The highlight of the troubling ethics report on Rep. Doug Lamborn’s family business — which, not coincidentally, seems to the same as his official, taxpayer-funded job as a U.S. congressman — has to be this quote credited to Lamborn’s wife, Jeanie:

“If mama ain’t happy, nobody’s happy.”

Well, here’s a guess. Mama — who plays a key role in Lamborn’s political life and is alleged in the report to have demanded personal favors from Lamborn’s staff — definitely ain’t happy now. Congressional ethics investigators made certain of that when they found there was “substantial reason” to believe Lamborn violated enough rules that the U.S. House Committee on Ethics should take up its own investigation.

In other words, the Lamborn saga — which began as an employment lawsuit filed by a former staffer last year, charging that Lamborn’s office ignored COVID safety rules — has now gotten real.

Mike Littwin

Yeah, it’s real, even if some of the allegations are, uh, unreal. We’ve heard many of them before, but now it’s right there in the official record. And if the committee finds that Lamborn did violate rules, he could face fines or even censure.

In the heavily Republican 5th Congressional District, Lamborn has never been what you’d call popular. And despite his conservative bonafides, the eight-term congressman gets a stiff primary test nearly every election cycle. This year, he is being challenged by, among others, state Rep. Dave Williams, who’s all in on the Trumpist Big Lie and who has claimed that 5,600 dead people voted in Colorado in 2020.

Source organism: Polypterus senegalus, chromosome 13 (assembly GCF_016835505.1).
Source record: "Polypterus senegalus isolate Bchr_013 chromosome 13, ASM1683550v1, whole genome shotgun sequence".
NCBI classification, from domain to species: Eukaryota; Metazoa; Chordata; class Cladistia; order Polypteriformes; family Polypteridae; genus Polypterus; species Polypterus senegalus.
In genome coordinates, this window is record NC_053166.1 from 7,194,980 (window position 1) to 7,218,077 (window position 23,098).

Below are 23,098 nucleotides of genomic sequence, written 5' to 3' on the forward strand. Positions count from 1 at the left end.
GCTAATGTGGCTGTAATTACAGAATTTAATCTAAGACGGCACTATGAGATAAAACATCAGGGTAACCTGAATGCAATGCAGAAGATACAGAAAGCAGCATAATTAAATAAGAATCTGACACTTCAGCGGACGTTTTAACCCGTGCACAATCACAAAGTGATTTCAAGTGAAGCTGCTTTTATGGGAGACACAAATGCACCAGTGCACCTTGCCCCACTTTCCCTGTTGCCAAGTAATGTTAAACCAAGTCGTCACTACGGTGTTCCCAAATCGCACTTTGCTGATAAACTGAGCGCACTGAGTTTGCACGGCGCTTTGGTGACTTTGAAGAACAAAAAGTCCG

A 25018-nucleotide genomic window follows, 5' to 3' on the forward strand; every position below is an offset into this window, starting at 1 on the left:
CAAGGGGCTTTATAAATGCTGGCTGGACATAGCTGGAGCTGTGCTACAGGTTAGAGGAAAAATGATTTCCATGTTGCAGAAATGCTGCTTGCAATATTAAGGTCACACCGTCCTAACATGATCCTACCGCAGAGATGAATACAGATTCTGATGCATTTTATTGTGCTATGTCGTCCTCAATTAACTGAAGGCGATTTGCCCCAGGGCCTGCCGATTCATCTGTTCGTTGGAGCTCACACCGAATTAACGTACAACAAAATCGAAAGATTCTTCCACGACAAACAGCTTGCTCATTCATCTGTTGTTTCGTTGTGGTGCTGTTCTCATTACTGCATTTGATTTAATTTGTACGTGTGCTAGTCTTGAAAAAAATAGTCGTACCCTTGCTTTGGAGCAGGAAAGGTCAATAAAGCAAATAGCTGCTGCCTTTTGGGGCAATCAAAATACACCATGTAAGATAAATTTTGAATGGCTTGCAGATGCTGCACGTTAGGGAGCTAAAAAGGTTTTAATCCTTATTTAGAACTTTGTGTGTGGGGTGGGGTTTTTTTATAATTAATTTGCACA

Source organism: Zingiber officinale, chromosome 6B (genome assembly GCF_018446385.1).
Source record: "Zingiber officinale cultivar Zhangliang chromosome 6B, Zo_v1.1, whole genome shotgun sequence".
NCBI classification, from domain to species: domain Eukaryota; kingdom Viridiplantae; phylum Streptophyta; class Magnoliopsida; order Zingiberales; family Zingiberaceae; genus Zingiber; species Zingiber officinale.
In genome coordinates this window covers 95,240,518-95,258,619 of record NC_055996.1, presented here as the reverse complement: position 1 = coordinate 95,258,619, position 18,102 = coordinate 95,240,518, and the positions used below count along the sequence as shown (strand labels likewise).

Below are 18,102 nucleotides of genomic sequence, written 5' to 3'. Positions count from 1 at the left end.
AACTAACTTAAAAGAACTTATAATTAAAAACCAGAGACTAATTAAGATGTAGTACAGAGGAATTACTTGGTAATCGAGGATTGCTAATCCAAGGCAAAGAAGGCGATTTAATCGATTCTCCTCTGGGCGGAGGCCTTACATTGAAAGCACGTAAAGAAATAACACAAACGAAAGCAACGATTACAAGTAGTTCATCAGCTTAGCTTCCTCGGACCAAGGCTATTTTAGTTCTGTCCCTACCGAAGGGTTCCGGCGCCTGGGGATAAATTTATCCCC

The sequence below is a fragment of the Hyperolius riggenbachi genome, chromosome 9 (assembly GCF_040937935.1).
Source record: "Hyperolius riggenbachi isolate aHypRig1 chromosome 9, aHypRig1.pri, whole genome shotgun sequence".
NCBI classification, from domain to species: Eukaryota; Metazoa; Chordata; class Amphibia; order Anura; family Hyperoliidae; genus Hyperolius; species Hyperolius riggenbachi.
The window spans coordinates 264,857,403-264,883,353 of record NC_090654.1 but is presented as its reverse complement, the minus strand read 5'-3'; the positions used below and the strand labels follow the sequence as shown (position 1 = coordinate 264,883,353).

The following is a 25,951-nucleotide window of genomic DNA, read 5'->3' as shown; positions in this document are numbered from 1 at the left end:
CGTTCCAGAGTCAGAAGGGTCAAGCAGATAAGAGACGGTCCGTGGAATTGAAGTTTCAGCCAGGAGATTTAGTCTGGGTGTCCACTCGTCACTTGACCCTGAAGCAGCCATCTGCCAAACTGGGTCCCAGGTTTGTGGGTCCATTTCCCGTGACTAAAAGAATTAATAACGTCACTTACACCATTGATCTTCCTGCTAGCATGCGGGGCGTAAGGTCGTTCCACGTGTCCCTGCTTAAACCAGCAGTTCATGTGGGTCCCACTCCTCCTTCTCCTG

Williams is already calling — naturally — for Lamborn to resign. If you read the report, you can see that Williams may, for once, have a point.

Where to begin? 

My favorite is the all-but-mandatory rule that staffers give Lamborn birthday and Christmas presents. And not just presents, but presents that are worth somewhere between $125 and $200. And not just expensive presents, but presents that, staffers were told, should involve food and beer.

Want early access to
Mike’s columns?

Subscribe to get an
exclusive first look at
his columns twice a week.

Soliciting gifts from staffers is not only an ethical issue — I mean, what birthday present did you get for your boss last year? — but could also be in violation of federal law. And from what I read, to break the law, it doesn’t even have to be craft beer.

Now your favorite may be that Lamborn had his son sleeping for weeks in the office basement while staffers were apparently asked to help him fix up his résumé and to run him through some mock job interviews. Or it could be the naturalization party that Lamborn wanted thrown for his daughter-in-law. Or it may have been all the times mama was kept happy by staffers running errands for her, for her family and for Lamborn’s campaigns, most of them during office hours.

As you might guess, Lamborn’s team is blaming former disgruntled employees, but the report says the investigators made their findings after interviewing three former and two current Lamborn staffers.